One more interesting thing about this plane. While I was looking for Catalina ARF models, I found this (http://www.electrifly.com/largeelectrics/gpma1154.html) Great Planes Electrifly model which appears to be almost EXACTLY the same as the Guan Li plane I bought, with the exception of the engine cowling assembly and the cockpit canopy. Oh, and the fact that the Electrifly is fiberglass. :)

http://www.electrifly.com/largeelectrics/gpma1154aa02-lg.jpg

I'd say it's not terribly unlikely that Guan Li built their Catalina using a direct mold of the Electrifly model. Of course, ripping off designs is hardly a new practice--SDM obviously created my beloved Wild Hawk as a very close knock-off of the Easy Star.

Still, I have to admit that the silver finish on the Electrifly makes it a MUCH better looking model.

dk_aero
02-08-2008, 03:17 PM
The GP Cat is really nice, BUT... at $140 for just the plane (Tower Hobbies) is a bit steep for me (combo w/ motors and escs - $300).

I currently have a HZ SuperCub, GWS Beaver, GWS PT17 and GWS big Tigermoth... (Spektrum DX6) so you see where I'm coming from...

gzsfrk - Can't wait to hear how she flies! (the final determining factor to decide if it's worth the work to make a RTF a RTF... <grin> )
I truly hope all goes well!

gzsfrk
02-08-2008, 03:26 PM
hmmm, for sealing the canopy....

You wouldn't want anything permenant, it doesn't have to be water tight, just water resistant, if you hit the water hard enough to go under, you're breaking the foam anyways.

What about some of that tacky glue, like they use to put the ads in magazines these days?

I bet they sell something like it at Staples, or Office Depot.

I might have to look into that. But actually, what I was thinking of for the canopy was just some gravity sealing. That is to say, right now, the canopy has no "step up" where it meets the fuselage. So if water splashed against it, it would just pour through the crack. I'm thinking I might use some foam or balsa to create my own step up and at least prevent against splash leakage. It might be even better if I combined the step-up with the sticky gel you mentioned.

Alternately, I guess I could just glue a 1/2" strip of light, stiff rubber or plastic along the bottom inside edge of where the canopy mounts to the fuse. That might be the easiest fix. And I guess I could add something similiar along the top front and back edges of the canopy. But I'll worry about that once it starts getting warm enough to get out on the lake with the in-laws 26' pontoon. :)

herk_1
02-10-2008, 02:25 AM
Guanli is well-known for making unauthorized copies of GWS kits (link (http://www.zs-gl.com/english/Product.asp?BigClassName=RC%20Model%20Product&Smallclassname=emulational%20airplane)). Then they throw in some ultra-cheap electronics and sell it as a RTF, taking advantage of the fact that GWS doesn't offer most of their planes as RTFs. First time I've seen them copy a Great Planes model.

gzsfrk
02-12-2008, 08:50 PM
Well, I finally got out and managed to fly the Catalina Monday evening before the sun set--absolutely perfect weather with zero wind. Of course, it was a pretty timid flight since I wanted to make sure that everything was solid before trying too much with it. But I did get in an attempted barrel roll and loop (note the qualifier "attempted") before winding down the battery. I ended up getting in a 7 minute flight at mostly full throttle before the engine started sputtering and I decided to bring it in. It might have just been the cheap radio cutting out, but I decided not to take any chances, since the Catalina doesn't seem to be a great plane for gliding.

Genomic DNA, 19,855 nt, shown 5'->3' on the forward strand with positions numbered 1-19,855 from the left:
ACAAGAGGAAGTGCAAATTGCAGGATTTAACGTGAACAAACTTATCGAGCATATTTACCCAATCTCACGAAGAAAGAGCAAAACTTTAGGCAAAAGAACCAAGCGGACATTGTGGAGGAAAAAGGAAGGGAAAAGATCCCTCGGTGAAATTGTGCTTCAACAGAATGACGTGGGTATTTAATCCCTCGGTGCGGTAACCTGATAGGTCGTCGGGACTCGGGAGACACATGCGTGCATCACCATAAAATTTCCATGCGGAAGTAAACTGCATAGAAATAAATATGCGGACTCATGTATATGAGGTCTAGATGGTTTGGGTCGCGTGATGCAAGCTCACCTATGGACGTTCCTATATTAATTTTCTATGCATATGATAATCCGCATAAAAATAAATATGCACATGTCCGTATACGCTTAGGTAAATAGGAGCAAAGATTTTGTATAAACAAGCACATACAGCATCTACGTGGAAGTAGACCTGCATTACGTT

Anyway, I had my wife out there using our digital camera to record the maiden. It's terrible quality video, and it was an odd size so it left black bars when I went to convert it to something Studio Plus could understand, but here's the video of some highlights from the first flight.

6307976883556757799

Again, please forgive the terrible quality of the video. Our camera doesn't let you zoom in when recording a video either, so often times the plane is just a speck. I'll try to get a better camera next time we bring it out for a flight so you can get a better idea of how this plane looks in the air (which is fantastic, by the way).

Some quick notes about the flight:

This was my first ever aileron flight! And I can't believe how much easier it is to control the plane when flying. I think I picked up pretty quick on how to combine ailerons, rudder, and elevator when turning. Also, landing is SO much easier when you can control roll. :)
The Cat is VERY stable in flight. I guess that's to be expected, given that it's got what amounts to the highest of high wing designs.
It's a slow, lumbering plane, and it takes a while to gain altitude. I had to circle quite a few times to get it up to 500' or so.
You can see in the video around the 2:00 mark that I had gotten my confidence up with some altitude and decided to attempt a barrel roll. That didn't work out so great, although I had plenty of time to recover. With this planes design, I know that BRs should be tough, but possible I would think. Rather than just giving it straight aileron, I'm guessing that I would have to start applying up elevator at some point to get it "over the top"?